A quick check find that Continental, Delta, American, and Southwest allow check in up to 24 hours in advance. Sounds pretty common to me.


Reading is difficult.
 
2010-10-18 02:00:53 PM  
Man On Fire: Pocket Ninja: I'm going to quiz the guard after he's finished and ask him to repeat my birthday and boarding gate back to me.

have fun getting cavity searched.


Why else do you think he's doing it?
 
2010-10-18 02:17:12 PM  
Story is no big deal. A couple of years ago at the Johannesburg airport my wife and I (different last names) went through 3 checkpoints, each time we were in separate lines and presented our own documents. It was only after the third check point we realized we had accidently switched passports when got them out before the first check point. And no, we don't look anything alike, look our gender, and have normal male/female first names. So the checkers weren't confused, they didn't even look.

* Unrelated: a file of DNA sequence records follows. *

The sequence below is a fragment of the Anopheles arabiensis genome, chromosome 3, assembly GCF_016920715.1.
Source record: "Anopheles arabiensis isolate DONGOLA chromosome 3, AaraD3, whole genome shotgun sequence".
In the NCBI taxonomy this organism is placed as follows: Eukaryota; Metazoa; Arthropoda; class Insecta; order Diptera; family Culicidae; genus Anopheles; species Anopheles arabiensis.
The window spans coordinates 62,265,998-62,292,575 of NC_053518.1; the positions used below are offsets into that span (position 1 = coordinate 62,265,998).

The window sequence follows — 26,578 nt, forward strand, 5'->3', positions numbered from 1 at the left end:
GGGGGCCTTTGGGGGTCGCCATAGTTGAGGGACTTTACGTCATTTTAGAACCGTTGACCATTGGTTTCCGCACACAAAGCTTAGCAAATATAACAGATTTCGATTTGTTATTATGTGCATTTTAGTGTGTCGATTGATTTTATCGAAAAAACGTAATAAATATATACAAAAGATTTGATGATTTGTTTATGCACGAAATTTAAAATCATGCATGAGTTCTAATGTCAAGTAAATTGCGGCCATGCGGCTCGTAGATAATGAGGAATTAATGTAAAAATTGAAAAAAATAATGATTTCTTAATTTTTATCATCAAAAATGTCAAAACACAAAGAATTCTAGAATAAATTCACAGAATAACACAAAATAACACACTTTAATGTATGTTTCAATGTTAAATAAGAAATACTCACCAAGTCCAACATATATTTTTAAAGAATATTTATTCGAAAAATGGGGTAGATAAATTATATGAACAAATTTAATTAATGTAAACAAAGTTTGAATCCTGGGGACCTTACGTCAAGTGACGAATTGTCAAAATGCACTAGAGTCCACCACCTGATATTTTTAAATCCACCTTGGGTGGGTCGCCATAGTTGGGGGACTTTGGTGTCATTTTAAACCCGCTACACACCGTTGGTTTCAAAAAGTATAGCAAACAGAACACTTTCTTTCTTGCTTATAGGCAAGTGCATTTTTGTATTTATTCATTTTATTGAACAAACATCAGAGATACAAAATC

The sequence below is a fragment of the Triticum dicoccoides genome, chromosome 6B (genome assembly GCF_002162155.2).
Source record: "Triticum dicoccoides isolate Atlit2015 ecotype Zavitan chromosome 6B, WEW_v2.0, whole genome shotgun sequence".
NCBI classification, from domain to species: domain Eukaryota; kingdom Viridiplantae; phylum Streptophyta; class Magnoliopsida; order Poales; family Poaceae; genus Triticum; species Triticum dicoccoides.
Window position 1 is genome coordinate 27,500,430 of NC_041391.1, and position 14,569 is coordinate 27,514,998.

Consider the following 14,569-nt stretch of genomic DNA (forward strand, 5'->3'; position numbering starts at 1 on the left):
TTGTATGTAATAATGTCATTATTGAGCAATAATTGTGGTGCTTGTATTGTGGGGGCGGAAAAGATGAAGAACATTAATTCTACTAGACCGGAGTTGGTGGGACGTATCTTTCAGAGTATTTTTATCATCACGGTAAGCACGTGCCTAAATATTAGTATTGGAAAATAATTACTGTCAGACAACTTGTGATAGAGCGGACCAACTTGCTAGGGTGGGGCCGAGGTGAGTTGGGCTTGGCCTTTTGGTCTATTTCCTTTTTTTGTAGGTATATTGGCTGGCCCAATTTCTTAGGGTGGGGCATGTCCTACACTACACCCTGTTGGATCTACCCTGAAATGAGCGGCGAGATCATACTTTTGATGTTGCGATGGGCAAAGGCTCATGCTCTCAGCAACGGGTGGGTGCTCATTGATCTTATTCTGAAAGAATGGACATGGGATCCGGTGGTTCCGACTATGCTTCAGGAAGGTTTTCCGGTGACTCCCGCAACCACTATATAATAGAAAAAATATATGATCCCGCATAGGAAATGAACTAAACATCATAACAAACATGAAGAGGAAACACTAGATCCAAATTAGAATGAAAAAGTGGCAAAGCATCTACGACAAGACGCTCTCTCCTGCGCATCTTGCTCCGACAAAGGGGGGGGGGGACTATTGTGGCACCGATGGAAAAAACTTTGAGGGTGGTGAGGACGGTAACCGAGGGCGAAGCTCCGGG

2010-10-18 04:15:50 PM  
Clearly they pay better attention now... but that doesn't mean they are doing a good job yet.
 
2010-10-18 04:25:39 PM  
tuckeg: And no, we don't look anything alike, look our gender, and have normal male/female first names.

So wait, neither of you looks your gender?
 
2010-10-18 04:45:41 PM  
MasterYong: To me it's almost a good thing they checked. Some countries are very inconsistent about entry/exit stamps.

When I was in the EU a while back, I had my passport entry-stamped in Germany. When I left from Spain, the passport control guy was watching a movie on his passport computer and wasn't really paying attention. My wife-to-be and I both asked the officer to stamp our passports, because we both like collecting these stamps.